August 2, 2011

Living with Others by Laurence B. Goodrich (1939)

In the foreword to Living with Others: A Book on Social Conduct, Laurence B. Goodrich writes that "the art of making and maintaining pleasant and effective human relationships is one that can be learned.  In the pages that follow, the reader will find discussion of those attitudes and techniques essential to gracious community living." 

Although this is a typically charming book of the era, even starting with an epigraph by Jonathan Swift and an anecdote about Theodore Roosevelt, for me the charm of this book is in its adorable line drawings illustrating its many salient points about conversation, hospitality, behavior and correspondence (sadly not credited to any artist--come on, American Book Company!).  See below an image from the chapter on conversation.  Learn from Merle's excellent example!

Practical Goodrich points out in the first chapter, "The Good Mixer", that "persons unskilled in the diversions which furnish activity for social get-togethers are a source of uneasiness and perplexity to those who wish them well."  What does he recommend?

"Learn to ride horses, sail and row boats, drive cars, paddle canoes, shoot guns, handle tools cook, sew, knit, build fires, and wash dishes....The more things we know how to do, the better we are likely to mix."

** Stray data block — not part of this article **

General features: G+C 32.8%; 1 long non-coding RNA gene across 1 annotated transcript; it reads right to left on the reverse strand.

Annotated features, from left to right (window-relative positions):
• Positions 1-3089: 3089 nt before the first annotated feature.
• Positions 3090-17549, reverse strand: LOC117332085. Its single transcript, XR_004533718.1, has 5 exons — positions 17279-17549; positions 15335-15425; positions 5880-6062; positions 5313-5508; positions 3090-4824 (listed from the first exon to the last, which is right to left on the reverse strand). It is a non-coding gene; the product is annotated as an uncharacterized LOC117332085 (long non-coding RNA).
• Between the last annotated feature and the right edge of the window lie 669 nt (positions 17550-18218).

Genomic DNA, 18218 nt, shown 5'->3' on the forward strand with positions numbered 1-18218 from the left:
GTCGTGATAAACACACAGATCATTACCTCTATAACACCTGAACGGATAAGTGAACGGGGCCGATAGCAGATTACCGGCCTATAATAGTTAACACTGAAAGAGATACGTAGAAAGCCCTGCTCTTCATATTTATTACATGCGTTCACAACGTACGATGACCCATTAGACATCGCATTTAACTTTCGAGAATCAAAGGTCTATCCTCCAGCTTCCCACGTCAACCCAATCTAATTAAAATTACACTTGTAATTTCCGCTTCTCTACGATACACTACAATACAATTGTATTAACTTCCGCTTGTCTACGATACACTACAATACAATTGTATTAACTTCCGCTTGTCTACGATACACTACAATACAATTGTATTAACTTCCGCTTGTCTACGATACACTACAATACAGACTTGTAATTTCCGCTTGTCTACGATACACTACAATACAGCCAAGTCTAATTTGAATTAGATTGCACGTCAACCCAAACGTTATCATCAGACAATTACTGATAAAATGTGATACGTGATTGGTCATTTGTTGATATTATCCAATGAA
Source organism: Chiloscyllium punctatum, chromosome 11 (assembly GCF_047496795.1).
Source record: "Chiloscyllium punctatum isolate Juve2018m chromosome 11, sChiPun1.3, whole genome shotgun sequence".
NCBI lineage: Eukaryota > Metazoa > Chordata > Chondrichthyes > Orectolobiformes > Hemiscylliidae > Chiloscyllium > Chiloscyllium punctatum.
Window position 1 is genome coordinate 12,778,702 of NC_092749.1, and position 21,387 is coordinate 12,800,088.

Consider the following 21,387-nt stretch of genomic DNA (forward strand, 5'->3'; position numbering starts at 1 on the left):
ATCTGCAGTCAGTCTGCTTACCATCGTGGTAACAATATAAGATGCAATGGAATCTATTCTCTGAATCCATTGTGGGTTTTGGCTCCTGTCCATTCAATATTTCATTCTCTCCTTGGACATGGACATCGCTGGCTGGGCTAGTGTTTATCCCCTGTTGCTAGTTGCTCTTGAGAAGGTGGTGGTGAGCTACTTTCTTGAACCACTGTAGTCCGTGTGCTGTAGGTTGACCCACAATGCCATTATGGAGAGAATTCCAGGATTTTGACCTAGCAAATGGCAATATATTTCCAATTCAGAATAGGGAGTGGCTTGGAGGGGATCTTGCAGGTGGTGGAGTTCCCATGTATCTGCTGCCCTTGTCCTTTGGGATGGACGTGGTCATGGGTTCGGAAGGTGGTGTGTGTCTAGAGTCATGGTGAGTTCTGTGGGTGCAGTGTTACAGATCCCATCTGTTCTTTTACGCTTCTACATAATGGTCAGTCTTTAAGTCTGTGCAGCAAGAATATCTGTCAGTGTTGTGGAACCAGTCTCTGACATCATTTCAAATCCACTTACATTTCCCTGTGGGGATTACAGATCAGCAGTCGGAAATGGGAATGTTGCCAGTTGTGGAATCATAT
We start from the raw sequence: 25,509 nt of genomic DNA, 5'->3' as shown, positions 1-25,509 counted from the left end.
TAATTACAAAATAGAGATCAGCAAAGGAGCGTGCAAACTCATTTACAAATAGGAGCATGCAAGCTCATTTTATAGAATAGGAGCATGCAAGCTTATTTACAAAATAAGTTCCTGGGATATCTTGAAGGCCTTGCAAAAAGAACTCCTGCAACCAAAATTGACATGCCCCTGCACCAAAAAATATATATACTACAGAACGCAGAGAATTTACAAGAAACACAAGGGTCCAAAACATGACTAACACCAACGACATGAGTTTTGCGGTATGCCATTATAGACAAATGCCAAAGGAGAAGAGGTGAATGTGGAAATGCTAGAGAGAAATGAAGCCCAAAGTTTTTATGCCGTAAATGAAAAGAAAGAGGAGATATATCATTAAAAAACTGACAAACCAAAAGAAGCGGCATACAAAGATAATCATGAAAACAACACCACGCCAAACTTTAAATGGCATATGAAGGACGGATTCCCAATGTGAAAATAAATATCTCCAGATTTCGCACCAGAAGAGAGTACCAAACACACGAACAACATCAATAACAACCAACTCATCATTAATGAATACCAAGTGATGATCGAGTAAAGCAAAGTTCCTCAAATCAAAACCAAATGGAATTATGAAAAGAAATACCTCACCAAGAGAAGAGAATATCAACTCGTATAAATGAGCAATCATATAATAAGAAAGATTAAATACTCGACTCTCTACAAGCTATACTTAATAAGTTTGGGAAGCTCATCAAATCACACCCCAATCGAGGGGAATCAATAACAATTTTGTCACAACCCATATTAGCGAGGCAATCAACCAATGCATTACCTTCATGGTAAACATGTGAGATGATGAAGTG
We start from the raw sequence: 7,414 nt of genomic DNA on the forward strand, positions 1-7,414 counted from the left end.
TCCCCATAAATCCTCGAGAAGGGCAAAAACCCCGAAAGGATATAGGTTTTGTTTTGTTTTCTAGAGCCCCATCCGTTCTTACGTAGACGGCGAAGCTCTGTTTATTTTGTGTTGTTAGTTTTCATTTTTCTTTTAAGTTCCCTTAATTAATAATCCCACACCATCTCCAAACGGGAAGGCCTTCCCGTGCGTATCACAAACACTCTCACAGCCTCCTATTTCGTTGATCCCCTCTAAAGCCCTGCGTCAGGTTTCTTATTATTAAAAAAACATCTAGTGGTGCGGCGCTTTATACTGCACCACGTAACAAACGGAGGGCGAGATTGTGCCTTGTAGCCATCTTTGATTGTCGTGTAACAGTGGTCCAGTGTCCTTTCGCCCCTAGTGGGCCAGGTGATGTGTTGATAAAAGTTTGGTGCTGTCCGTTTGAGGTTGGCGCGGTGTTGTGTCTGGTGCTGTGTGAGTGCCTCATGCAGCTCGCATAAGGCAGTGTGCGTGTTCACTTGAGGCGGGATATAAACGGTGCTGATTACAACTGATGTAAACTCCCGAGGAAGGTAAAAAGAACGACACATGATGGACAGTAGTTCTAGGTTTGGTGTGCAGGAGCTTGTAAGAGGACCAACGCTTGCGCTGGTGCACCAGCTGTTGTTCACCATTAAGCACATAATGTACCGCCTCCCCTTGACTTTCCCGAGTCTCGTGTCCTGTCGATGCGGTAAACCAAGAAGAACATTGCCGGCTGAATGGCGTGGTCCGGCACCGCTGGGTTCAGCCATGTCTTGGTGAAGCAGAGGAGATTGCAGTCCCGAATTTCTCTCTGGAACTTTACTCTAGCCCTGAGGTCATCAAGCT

Oh yes, and don't forget: "A well-dressed mind is just as essential to social success as a well-dressed body."

One more image I love:  This is actually from the "Appearance Counts" section of the book.  This image is meant to illustrate that "well-dressed means suitably dressed.  School and office are not the places for cast-off party dresses, nor are street and store the proper setting for sun suits and lounging pajamas."  However, I love this image because it's how I always imagined a lady author of a certain era dressed to write.  Being an author looks like such fun!

Although this is a fun, chatty book filled with anecdotes and quotes, the charm is all in the illustrations.  A few years ago (pre-scanner), I (probably illegally) took the book to Kinko's and made writing stationery by copying these images onto some lovely writing paper I bought an estate sale.  What part of that doesn't make me feel and sound one hundred years old?  Copy machines?  Writing paper?  Sigh.  It was adorable stationery, though.

1 comment:

  1. These illustrations remind me of Vera Neville's work. Check out a Maud Hart Lovelace Betsy-Tacy book - the first four in the series were illustrated by Lois Lenski, but all the rest are charmingly illustrated by Vera Neville. The books take place in the early 1900s and the writing is timeless.

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